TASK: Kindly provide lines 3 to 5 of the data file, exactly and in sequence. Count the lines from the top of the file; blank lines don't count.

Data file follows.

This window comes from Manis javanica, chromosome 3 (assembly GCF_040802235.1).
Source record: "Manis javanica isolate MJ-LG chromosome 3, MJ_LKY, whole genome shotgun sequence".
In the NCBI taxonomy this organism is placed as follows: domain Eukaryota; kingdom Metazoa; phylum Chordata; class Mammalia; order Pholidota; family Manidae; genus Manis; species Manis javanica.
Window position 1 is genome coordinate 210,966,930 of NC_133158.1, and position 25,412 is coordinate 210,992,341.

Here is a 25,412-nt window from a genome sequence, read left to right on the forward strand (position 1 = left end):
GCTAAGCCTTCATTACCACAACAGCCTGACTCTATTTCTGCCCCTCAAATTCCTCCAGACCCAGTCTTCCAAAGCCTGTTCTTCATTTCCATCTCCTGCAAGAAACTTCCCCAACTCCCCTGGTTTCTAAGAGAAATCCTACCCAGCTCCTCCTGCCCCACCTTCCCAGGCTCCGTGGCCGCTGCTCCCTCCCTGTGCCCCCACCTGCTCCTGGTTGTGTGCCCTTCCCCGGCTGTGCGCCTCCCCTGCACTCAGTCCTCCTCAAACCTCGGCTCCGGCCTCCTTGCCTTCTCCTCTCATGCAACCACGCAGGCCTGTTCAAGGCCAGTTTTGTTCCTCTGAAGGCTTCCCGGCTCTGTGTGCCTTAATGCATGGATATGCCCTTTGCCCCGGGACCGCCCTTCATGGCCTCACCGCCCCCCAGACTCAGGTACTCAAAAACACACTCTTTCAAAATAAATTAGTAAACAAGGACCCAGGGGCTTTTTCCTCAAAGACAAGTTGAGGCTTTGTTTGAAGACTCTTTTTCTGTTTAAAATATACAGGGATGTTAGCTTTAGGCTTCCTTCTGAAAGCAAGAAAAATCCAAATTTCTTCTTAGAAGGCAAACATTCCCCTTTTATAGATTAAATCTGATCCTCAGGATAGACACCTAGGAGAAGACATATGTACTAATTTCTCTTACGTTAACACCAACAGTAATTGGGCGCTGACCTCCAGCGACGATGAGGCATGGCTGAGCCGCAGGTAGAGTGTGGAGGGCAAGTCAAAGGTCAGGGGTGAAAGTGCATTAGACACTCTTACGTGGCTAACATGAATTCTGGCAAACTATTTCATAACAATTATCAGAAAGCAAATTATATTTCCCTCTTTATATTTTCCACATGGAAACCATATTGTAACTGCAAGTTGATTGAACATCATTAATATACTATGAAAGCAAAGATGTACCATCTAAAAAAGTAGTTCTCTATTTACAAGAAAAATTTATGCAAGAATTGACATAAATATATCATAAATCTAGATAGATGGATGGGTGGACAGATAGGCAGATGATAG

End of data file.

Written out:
In the NCBI taxonomy this organism is placed as follows: domain Eukaryota; kingdom Metazoa; phylum Chordata; class Mammalia; order Pholidota; family Manidae; genus Manis; species Manis javanica.
Window position 1 is genome coordinate 210,966,930 of NC_133158.1, and position 25,412 is coordinate 210,992,341.

Here is a 25,412-nt window from a genome sequence, read left to right on the forward strand (position 1 = left end):